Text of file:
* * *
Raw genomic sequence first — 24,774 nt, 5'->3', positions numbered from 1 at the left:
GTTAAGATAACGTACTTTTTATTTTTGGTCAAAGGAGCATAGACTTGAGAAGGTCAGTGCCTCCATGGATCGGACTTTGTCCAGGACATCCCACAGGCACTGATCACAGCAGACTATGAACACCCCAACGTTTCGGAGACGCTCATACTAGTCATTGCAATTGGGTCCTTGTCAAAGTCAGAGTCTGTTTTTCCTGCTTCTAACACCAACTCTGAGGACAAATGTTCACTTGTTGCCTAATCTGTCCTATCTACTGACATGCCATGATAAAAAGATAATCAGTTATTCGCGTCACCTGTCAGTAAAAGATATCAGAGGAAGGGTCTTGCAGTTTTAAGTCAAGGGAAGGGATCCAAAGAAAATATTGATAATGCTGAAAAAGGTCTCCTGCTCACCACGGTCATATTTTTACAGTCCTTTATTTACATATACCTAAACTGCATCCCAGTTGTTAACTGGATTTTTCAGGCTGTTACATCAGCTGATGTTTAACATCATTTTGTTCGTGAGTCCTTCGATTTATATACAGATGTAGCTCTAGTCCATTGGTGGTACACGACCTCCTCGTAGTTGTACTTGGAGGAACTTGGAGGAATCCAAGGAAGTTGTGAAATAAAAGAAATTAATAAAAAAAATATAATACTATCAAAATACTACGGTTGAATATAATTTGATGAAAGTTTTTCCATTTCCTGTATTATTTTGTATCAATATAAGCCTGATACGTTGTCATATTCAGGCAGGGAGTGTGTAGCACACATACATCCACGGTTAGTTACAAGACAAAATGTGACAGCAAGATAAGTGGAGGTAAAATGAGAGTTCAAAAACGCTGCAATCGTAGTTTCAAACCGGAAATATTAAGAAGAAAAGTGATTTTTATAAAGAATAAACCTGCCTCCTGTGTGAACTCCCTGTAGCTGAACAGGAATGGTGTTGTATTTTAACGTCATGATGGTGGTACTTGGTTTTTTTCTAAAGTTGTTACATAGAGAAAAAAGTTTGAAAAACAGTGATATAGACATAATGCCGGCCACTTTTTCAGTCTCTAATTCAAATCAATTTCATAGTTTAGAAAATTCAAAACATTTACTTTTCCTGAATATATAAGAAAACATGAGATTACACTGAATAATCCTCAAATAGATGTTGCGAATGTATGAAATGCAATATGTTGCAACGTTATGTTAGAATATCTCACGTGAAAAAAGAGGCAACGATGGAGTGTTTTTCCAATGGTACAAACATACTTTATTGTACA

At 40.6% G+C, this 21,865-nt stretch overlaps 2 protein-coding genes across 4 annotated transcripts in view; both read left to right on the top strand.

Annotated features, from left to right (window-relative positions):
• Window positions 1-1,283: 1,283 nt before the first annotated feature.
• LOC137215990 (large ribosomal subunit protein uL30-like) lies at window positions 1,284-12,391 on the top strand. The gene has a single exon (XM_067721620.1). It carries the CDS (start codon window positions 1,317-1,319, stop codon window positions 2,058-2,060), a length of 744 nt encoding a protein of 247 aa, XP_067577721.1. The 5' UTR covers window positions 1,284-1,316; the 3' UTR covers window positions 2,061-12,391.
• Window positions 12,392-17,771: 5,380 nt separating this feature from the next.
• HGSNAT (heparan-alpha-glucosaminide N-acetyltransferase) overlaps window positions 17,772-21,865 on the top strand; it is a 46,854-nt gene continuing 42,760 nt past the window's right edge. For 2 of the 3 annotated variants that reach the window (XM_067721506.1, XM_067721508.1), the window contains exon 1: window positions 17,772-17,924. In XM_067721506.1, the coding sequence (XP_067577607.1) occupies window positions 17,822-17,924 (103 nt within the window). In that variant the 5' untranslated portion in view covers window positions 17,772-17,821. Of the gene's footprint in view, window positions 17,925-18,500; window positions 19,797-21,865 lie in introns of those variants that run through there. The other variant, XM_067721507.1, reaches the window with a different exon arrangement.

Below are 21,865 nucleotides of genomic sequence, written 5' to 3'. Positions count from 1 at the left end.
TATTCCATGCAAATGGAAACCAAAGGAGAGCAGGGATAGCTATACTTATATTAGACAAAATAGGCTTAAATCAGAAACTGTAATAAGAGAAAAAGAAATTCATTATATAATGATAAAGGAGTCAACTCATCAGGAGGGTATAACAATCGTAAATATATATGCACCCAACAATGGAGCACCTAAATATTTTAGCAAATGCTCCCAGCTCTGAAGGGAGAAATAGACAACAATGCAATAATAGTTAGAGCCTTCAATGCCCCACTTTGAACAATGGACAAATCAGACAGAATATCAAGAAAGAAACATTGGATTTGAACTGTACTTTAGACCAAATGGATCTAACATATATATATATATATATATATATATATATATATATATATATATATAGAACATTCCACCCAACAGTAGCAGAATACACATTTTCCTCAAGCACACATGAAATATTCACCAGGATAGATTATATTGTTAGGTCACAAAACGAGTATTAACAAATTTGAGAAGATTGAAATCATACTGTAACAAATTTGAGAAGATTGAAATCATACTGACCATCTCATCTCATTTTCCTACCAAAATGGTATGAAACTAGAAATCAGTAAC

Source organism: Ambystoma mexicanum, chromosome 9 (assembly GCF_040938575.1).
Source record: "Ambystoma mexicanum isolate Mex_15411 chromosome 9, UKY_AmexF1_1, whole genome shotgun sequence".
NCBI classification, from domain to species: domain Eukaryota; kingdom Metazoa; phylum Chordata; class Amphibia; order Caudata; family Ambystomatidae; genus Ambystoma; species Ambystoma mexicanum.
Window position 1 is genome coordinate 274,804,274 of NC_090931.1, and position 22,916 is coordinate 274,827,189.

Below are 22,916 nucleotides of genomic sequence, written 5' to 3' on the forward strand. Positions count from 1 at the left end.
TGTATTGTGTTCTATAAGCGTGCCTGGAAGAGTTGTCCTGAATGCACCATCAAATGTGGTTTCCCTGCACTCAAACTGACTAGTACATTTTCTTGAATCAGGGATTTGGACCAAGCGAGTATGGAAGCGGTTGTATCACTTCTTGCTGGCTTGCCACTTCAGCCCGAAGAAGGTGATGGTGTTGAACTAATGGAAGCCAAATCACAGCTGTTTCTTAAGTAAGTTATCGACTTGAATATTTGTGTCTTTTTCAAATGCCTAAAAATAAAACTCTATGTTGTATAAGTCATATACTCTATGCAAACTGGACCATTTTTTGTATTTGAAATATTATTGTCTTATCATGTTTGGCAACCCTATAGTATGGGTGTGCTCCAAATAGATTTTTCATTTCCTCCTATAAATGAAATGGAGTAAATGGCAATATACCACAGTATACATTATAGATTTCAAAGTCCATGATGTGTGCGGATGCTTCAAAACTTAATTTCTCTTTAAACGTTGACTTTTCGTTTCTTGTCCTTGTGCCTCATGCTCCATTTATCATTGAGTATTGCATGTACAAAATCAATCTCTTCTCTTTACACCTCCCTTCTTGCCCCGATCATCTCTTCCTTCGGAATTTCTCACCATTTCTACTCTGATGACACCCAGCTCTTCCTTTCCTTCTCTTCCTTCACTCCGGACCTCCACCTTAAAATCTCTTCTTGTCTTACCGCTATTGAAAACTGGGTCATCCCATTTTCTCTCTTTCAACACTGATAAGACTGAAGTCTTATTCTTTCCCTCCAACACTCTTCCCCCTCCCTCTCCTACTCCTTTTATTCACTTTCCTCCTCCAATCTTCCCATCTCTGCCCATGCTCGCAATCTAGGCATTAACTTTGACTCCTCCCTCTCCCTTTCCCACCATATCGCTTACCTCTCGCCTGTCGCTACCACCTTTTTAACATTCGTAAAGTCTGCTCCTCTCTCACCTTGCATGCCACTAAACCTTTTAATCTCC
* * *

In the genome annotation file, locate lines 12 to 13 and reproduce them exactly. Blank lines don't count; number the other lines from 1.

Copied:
Source record: "Ambystoma mexicanum isolate Mex_15411 chromosome 9, UKY_AmexF1_1, whole genome shotgun sequence".
NCBI classification, from domain to species: domain Eukaryota; kingdom Metazoa; phylum Chordata; class Amphibia; order Caudata; family Ambystomatidae; genus Ambystoma; species Ambystoma mexicanum.